Where is the Chinese premium market heading? Will we see the emergence of Chinese Prestige brands?

Lacoste Porcelaine detailThese were the questions I got from an industry analyst the other day.  In fact, these are the questions being posed constantly in the press covering the business of luxury.
Full of myself, I thought that maybe more than one person might want to read my take on the subject and engage in the discussion…

“I think you will see the growth of one might call the “sophisticated” luxury segment in China over the coming years – and there will be a few locally created Chinese- as well as Western labels acquired by Chinese companies in the mix.   I see it as a natural market evolution.  The first phase we are still in is all about chasing generally recognized, ostentatious symbols of success and power.  What are perceived as ‘safe choices’ also when it comes to good taste.  LV, Dunhill or Château Latour have made brisk business with the frenzy of copying and out doing each other that developed.   

But now, there is segment of the population that is maturing and a second generation of high net worth/upper middle class individuals who want to differentiate themselves from a crowd they consider rather ‘primitive’ and bling.  They want to show their professionalism and sophistication by choosing lesser known brands.  Brands that require some searching for and deeper understanding.  This trend will also be ‘helped along’ by the new communist government policy of ‘toning down the blunt exhibition of wealth’ as well as ‘helping emerging Chinese industries’.  A policy put in place to soothe ‘unease’ about the ever-increasing social disparity.  Small, more subdued Chinese luxury brands might particularly Exception First Ladybenefit from these two overlapping dynamics.   You might have read about the buzz the new Chinese first lady created in China (and said press) by wearing clothes and handbag by “Exception de Mixmind’ a niche Chinese label from Guanzhou, rather than the typical Chanel or Prada.   You might also have read about Chinese (incl. Hong Kong and Taiwanese) investors scooping up niche luxury labels from Lanvin to ST Dupont and Kent & Curwen and investing in their revival.  At the same time, Western groups are looking to own Eastern Brands (eg. Hermes and Shiang Xia, L’Occitane  and Korean Erborean, etc.) or at least are seeking collaborations with cutting edge local artists or celebrities (eg. Lacoste/Li Xiaofeng or Botteg Veneta and Jinjun Di).   The consumers, the government and Chinese investors, all want to see a local sense of sophistication and luxury to emerge and homegrown brand to succeed.  …  They just don’t trust themselves – yet. 

Your own take on the subject and comments are welcome!

Lacoste Porcelaine

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About JP Kuehlwein

JP Kuehlwein is Co-Founder and Partner at ‘Ueber-Brands’ a New York consulting firm that helps elevate brands in the minds of people and above competition to warrant premium pricing and profits. He previously was Executive Vice President at Frédéric Fekkai & Co, a prestige salon operator and hair care brand and worked at multinational Procter & Gamble as Brand Director and Director of Strategy. JP is a recognized global business leader and brand builder with a 25+ year track record of translating consumer and brand insights into transformational propositions that win in market. His experience spans from developing a global communication strategy for the world’s leading detergent to introducing a new-to-the-world food wrap, disposable diapers as a category in India and a premium skin care brand in China to turning around a luxury lifestyle brand in the US. JP’s latest book is the bestselling “Rethinking Prestige Branding – Secrets of the Ueber-Brands” which he co-authored with Wolfgang Schaefer.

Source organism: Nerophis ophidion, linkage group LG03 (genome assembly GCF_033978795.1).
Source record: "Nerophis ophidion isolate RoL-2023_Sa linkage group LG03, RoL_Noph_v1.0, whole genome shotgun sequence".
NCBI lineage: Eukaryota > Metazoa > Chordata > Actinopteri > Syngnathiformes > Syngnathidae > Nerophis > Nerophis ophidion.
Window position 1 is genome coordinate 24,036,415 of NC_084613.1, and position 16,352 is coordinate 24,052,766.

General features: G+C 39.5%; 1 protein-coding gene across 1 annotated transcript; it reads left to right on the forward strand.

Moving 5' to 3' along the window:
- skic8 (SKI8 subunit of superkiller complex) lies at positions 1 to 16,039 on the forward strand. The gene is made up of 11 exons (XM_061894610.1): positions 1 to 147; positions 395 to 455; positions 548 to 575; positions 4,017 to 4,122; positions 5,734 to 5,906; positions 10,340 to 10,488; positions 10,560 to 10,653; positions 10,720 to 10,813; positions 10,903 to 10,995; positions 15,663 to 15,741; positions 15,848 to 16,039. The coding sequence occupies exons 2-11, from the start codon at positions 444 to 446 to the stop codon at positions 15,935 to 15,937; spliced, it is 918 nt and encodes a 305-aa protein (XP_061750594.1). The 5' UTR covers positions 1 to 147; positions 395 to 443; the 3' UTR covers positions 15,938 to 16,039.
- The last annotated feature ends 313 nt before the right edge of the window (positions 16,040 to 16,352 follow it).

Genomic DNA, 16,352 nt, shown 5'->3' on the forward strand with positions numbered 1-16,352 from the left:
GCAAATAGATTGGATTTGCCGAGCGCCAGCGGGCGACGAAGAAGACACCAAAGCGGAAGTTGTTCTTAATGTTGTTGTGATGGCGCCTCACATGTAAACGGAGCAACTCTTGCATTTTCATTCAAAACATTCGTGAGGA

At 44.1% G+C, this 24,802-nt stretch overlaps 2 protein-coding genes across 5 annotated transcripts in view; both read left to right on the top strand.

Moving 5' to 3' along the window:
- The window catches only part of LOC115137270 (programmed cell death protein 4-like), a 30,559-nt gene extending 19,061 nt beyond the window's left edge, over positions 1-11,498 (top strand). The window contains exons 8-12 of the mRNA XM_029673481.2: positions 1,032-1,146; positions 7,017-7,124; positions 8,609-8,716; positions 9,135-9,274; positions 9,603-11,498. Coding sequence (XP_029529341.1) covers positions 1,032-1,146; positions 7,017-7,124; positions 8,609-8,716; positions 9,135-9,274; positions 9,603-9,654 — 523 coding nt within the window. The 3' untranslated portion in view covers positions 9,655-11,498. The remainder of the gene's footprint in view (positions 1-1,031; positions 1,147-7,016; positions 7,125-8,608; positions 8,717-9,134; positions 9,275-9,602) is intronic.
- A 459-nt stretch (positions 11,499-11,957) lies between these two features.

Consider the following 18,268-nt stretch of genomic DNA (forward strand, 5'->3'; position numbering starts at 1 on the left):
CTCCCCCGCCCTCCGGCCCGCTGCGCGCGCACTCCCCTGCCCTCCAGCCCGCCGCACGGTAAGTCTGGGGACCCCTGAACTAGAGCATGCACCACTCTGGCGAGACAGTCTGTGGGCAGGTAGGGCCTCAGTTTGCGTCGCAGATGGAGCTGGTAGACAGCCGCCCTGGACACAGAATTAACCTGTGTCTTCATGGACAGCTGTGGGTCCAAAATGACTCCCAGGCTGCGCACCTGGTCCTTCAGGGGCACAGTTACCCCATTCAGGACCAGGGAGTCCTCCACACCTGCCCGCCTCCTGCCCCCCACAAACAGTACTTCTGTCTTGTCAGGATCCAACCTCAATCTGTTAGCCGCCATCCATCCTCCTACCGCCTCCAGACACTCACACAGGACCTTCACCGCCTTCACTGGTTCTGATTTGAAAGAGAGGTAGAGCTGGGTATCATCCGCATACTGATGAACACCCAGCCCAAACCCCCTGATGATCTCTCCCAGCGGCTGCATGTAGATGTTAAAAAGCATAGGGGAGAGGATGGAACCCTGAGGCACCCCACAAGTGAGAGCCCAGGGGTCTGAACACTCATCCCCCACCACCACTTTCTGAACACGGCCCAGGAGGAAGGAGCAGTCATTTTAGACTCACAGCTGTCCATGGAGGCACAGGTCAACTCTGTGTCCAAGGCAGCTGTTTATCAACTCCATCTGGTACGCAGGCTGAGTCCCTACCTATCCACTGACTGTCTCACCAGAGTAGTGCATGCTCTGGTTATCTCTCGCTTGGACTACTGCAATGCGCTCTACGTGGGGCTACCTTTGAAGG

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2 Responses to Where is the Chinese premium market heading? Will we see the emergence of Chinese Prestige brands?

  1. Mário F. says:

    Non related to this specific post: Just to very kindly ask you to keep posting on this blog! The quality and content of your posts and case studies is incredible!

    Like

  2. Found this insight that totally made me smile: Eddie Law, chairman of Princess Yachts, contrasted the Chinese take on yachting, which was typically more social than the European:

    Chinese customers typically say “I want my family, my business partners, I want a boat with a lot of people. Let’s do barbecue together”. But Europeans were more likely to think “I want my wife and myself go to somewhere for three months without anyone knowing where I am”.

    From WARC, May 3rd 2013: China’s yacht market booms
    BEIJING: The Chinese luxury goods market is set for further diversification, with some 50,000 yachts worth a total of 100bn yuan expected to be sold over the next 10 years.

    Like

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